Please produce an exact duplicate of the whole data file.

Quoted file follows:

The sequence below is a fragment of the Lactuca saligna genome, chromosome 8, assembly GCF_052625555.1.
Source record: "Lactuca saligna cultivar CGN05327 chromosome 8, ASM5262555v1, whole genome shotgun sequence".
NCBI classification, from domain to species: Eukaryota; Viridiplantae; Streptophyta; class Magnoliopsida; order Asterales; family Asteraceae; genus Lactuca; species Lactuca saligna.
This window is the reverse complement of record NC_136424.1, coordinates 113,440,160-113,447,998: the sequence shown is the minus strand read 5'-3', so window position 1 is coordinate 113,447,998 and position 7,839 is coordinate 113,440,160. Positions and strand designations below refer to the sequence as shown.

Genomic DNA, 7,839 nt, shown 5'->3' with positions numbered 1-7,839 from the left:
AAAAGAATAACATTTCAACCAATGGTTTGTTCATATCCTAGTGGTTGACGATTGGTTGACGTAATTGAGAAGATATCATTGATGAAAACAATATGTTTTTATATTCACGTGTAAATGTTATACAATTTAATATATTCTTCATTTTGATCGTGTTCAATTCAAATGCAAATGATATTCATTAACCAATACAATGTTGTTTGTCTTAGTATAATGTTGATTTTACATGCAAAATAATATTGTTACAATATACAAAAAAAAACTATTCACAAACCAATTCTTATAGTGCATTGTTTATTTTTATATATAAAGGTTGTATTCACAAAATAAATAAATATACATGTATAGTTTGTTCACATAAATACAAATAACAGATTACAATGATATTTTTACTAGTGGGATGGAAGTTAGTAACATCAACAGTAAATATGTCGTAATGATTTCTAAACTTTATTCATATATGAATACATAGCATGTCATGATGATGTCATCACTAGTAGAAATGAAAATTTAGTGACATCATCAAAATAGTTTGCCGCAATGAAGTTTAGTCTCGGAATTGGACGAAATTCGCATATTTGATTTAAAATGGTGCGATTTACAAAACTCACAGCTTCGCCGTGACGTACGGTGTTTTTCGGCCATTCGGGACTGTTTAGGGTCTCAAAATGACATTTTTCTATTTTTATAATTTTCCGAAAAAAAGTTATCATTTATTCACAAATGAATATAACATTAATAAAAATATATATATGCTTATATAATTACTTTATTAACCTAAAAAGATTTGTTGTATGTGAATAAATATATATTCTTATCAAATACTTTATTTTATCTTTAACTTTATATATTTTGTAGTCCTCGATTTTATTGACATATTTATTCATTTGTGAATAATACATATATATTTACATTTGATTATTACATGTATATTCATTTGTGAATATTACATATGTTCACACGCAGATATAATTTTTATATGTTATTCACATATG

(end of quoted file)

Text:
The sequence below is a fragment of the Lactuca saligna genome, chromosome 8, assembly GCF_052625555.1.
Source record: "Lactuca saligna cultivar CGN05327 chromosome 8, ASM5262555v1, whole genome shotgun sequence".
NCBI classification, from domain to species: Eukaryota; Viridiplantae; Streptophyta; class Magnoliopsida; order Asterales; family Asteraceae; genus Lactuca; species Lactuca saligna.
This window is the reverse complement of record NC_136424.1, coordinates 113,440,160-113,447,998: the sequence shown is the minus strand read 5'-3', so window position 1 is coordinate 113,447,998 and position 7,839 is coordinate 113,440,160. Positions and strand designations below refer to the sequence as shown.

Genomic DNA, 7,839 nt, shown 5'->3' with positions numbered 1-7,839 from the left:
AAAAGAATAACATTTCAACCAATGGTTTGTTCATATCCTAGTGGTTGACGATTGGTTGACGTAATTGAGAAGATATCATTGATGAAAACAATATGTTTTTATATTCACGTGTAAATGTTATACAATTTAATATATTCTTCATTTTGATCGTGTTCAATTCAAATGCAAATGATATTCATTAACCAATACAATGTTGTTTGTCTTAGTATAATGTTGATTTTACATGCAAAATAATATTGTTACAATATACAAAAAAAAACTATTCACAAACCAATTCTTATAGTGCATTGTTTATTTTTATATATAAAGGTTGTATTCACAAAATAAATAAATATACATGTATAGTTTGTTCACATAAATACAAATAACAGATTACAATGATATTTTTACTAGTGGGATGGAAGTTAGTAACATCAACAGTAAATATGTCGTAATGATTTCTAAACTTTATTCATATATGAATACATAGCATGTCATGATGATGTCATCACTAGTAGAAATGAAAATTTAGTGACATCATCAAAATAGTTTGCCGCAATGAAGTTTAGTCTCGGAATTGGACGAAATTCGCATATTTGATTTAAAATGGTGCGATTTACAAAACTCACAGCTTCGCCGTGACGTACGGTGTTTTTCGGCCATTCGGGACTGTTTAGGGTCTCAAAATGACATTTTTCTATTTTTATAATTTTCCGAAAAAAAGTTATCATTTATTCACAAATGAATATAACATTAATAAAAATATATATATGCTTATATAATTACTTTATTAACCTAAAAAGATTTGTTGTATGTGAATAAATATATATTCTTATCAAATACTTTATTTTATCTTTAACTTTATATATTTTGTAGTCCTCGATTTTATTGACATATTTATTCATTTGTGAATAATACATATATATTTACATTTGATTATTACATGTATATTCATTTGTGAATATTACATATGTTCACACGCAGATATAATTTTTATATGTTATTCACATATG